Langley, S.D.; Lai, K.; Dembure, P.P. [Emory Univ. School of Medicine, Atlanta, GA (United States)] [and others

    1997-02-01

    Human erythrocytes that are homozygous for the Duarte enzyme variant of galactosemia (D/D) have a characteristic isoform on isoelectric focusing and 50% reduction in galactose-1-phosphate uridyltransferase (GALT) enzyme activity. The Duarte biochemical phenotype has a molecular genotype of N314D/N314D. The characteristic Duarte isoform is also associated with a variant called the {open_quotes}Los Angeles (LA) phenotype,{close_quotes} which has increased GALT enzyme activity. We evaluated GALT enzyme activity and screened the GALT genes of 145 patients with one or more N314D-containing alleles. We found seven with the LA biochemical phenotype, and all had a 1721C{r_arrow}T transition in exon 7 in cis with the N314D missense mutation. The 1721C{r_arrow}T transition is a neutral polymorphism for leucine at amino acid 218 (L218L). In pedigree analyses, this 1721C{r_arrow}T transition segregated with the LA phenotype of increased GALT activity in three different biochemical phenotypes (LA/N, LA/G, and LA/D). To determine the mechanism for increased activity of the LA variant, we compared GALT mRNA, protein abundance, and enzyme thermal stability in lymphoblast cell lines of D and LA phenotypes with comparable genotypes. GALT protein abundance was increased in LA compared to D alleles, but mRNA was similar among all genotypes. We conclude that the codon change N314D in cis with the base-pair transition 1721C{r_arrow}T produces the LA variant of galactosemia and that this nucleotide change increases GALT activity by increasing GALT protein abundance without increasing transcription or decreasing thermal lability. A favorable codon bias for the mutated codon with consequently increased translation rates is postulated as the mechanism. 23 refs., 3 figs., 4 tabs.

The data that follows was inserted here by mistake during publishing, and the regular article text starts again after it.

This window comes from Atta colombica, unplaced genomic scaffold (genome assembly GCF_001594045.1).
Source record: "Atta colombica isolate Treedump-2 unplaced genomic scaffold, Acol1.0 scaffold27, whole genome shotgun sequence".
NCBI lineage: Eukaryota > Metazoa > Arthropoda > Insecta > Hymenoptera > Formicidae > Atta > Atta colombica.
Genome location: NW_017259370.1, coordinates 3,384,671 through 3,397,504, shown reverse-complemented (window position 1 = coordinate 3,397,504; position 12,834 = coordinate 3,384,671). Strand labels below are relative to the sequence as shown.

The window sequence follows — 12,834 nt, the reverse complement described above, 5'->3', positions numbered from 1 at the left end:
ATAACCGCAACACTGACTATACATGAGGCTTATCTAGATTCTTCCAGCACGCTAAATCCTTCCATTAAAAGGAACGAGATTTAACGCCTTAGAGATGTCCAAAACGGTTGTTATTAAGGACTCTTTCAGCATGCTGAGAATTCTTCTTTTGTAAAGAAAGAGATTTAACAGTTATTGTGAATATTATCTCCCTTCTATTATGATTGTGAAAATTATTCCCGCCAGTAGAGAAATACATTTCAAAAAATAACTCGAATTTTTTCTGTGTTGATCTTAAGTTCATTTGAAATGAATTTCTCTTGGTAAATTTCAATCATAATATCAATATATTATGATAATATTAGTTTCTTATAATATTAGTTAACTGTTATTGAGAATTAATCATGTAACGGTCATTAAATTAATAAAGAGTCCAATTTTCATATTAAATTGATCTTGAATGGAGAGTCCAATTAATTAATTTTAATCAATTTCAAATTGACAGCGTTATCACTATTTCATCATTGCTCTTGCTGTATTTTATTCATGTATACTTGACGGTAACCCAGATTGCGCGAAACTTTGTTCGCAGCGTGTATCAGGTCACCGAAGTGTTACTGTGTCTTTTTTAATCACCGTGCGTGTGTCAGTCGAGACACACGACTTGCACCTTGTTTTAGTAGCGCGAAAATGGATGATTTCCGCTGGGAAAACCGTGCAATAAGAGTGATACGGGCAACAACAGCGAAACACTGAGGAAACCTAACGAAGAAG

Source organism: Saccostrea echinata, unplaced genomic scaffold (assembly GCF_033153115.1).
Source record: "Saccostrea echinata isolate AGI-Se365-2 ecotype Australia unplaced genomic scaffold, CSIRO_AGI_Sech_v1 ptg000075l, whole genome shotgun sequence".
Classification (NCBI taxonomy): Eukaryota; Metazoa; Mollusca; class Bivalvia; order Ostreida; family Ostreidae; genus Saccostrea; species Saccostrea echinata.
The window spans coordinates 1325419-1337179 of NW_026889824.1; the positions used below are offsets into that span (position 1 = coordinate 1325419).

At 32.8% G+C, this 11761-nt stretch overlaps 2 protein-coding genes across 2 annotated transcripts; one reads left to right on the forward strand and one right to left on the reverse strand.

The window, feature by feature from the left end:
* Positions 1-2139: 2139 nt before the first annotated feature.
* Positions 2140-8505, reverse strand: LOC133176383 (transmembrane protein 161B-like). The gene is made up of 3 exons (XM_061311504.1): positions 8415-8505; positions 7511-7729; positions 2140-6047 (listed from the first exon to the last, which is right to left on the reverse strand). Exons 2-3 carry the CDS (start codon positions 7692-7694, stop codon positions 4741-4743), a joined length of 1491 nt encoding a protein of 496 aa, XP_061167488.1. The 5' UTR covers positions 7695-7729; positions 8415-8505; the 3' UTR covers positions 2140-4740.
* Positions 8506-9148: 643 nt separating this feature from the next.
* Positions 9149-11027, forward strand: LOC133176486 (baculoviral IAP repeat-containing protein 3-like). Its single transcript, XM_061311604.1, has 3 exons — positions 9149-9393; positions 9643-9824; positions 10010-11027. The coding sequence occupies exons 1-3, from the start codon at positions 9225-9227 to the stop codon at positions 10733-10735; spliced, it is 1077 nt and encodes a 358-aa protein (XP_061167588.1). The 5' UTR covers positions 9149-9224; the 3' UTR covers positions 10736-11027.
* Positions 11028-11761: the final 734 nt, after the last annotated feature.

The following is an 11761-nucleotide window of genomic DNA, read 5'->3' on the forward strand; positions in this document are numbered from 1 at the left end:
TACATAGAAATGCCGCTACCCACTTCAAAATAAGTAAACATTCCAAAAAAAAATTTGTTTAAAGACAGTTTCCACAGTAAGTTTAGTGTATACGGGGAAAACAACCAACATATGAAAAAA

7. Incomplete fusion studies

    International Nuclear Information System (INIS)

    Singh, B.P.

    2011-01-01

    In order to study the incomplete fusion reaction dynamics at energies ≅ 4-7 MeV/nucleon, several experiments have been carried out using accelerator facilities available in India. The measurements presented here cover a wide range of projectile-target combinations and enhance significantly our knowledge about incomplete fusion reaction dynamics. Here, the three sets of measurements have been presented; (i) excitation functions, (ii) forward recoil range distributions and (iii) the spin distributions. The first evidence of these reactions has been obtained from the measurement and analysis of excitation functions for xn/αxn/2αxn-channels. The measured excitation functions have been analyzed within the framework of compound nucleus model. The results obtained indicate the occurrence of fusion incompleteness at low beam energies. However, in order to determine the relative contribution of complete and incomplete fusion reaction processes, the recoil range distributions of the heavy residues have also been measured and analyzed within the framework of breakup fusion model which confirmed the fusion incompleteness in several heavy ion reactions involving α-emitting reaction channels. Further, in order to study the role of l-values in these reactions the spin distributions of the residues populated in case of complete and incomplete channels have been measured and are found to be distinctly different. The analysis of the data on spin distribution measurements indicate that the mean values of driving input angular momenta associated with direct-α-emitting (incomplete fusion) channels are higher than that observed for fusion-evaporation xn or α-emitting (complete fusion) channels, and is found to increase with direct α-multiplicity in the forward cone. One of the important conclusions drawn in the present work is that, there is significant incomplete fusion contribution even at energies slightly above the barrier. Further, the projectile structure has been found to